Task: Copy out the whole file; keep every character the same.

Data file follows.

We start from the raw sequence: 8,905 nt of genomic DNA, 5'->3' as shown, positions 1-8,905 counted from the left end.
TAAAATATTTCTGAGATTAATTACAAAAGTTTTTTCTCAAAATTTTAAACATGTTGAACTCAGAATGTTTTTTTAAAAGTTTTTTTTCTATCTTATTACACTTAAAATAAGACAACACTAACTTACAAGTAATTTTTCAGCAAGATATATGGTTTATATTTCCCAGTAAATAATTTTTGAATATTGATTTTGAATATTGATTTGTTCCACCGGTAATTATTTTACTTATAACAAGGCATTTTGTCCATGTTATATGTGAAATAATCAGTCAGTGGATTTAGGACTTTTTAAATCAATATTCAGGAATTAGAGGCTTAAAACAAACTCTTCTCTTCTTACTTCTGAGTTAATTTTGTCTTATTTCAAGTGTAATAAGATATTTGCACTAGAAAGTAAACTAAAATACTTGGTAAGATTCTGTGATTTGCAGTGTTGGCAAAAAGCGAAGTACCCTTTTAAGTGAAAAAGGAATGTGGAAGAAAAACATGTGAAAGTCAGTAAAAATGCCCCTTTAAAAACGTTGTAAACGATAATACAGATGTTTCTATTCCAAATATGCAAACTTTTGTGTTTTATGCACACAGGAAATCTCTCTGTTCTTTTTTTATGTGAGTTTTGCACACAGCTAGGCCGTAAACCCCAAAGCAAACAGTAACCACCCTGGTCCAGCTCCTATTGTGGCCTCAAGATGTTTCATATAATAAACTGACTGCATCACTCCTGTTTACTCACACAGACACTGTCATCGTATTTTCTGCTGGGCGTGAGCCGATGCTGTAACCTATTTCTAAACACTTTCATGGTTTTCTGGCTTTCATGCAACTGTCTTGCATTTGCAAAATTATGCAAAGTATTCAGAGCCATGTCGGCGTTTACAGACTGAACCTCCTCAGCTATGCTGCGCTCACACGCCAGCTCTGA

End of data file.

We start from the raw sequence: 8,905 nt of genomic DNA, 5'->3' as shown, positions 1-8,905 counted from the left end.
TAAAATATTTCTGAGATTAATTACAAAAGTTTTTTCTCAAAATTTTAAACATGTTGAACTCAGAATGTTTTTTTAAAAGTTTTTTTTCTATCTTATTACACTTAAAATAAGACAACACTAACTTACAAGTAATTTTTCAGCAAGATATATGGTTTATATTTCCCAGTAAATAATTTTTGAATATTGATTTTGAATATTGATTTGTTCCACCGGTAATTATTTTACTTATAACAAGGCATTTTGTCCATGTTATATGTGAAATAATCAGTCAGTGGATTTAGGACTTTTTAAATCAATATTCAGGAATTAGAGGCTTAAAACAAACTCTTCTCTTCTTACTTCTGAGTTAATTTTGTCTTATTTCAAGTGTAATAAGATATTTGCACTAGAAAGTAAACTAAAATACTTGGTAAGATTCTGTGATTTGCAGTGTTGGCAAAAAGCGAAGTACCCTTTTAAGTGAAAAAGGAATGTGGAAGAAAAACATGTGAAAGTCAGTAAAAATGCCCCTTTAAAAACGTTGTAAACGATAATACAGATGTTTCTATTCCAAATATGCAAACTTTTGTGTTTTATGCACACAGGAAATCTCTCTGTTCTTTTTTTATGTGAGTTTTGCACACAGCTAGGCCGTAAACCCCAAAGCAAACAGTAACCACCCTGGTCCAGCTCCTATTGTGGCCTCAAGATGTTTCATATAATAAACTGACTGCATCACTCCTGTTTACTCACACAGACACTGTCATCGTATTTTCTGCTGGGCGTGAGCCGATGCTGTAACCTATTTCTAAACACTTTCATGGTTTTCTGGCTTTCATGCAACTGTCTTGCATTTGCAAAATTATGCAAAGTATTCAGAGCCATGTCGGCGTTTACAGACTGAACCTCCTCAGCTATGCTGCGCTCACACGCCAGCTCTGA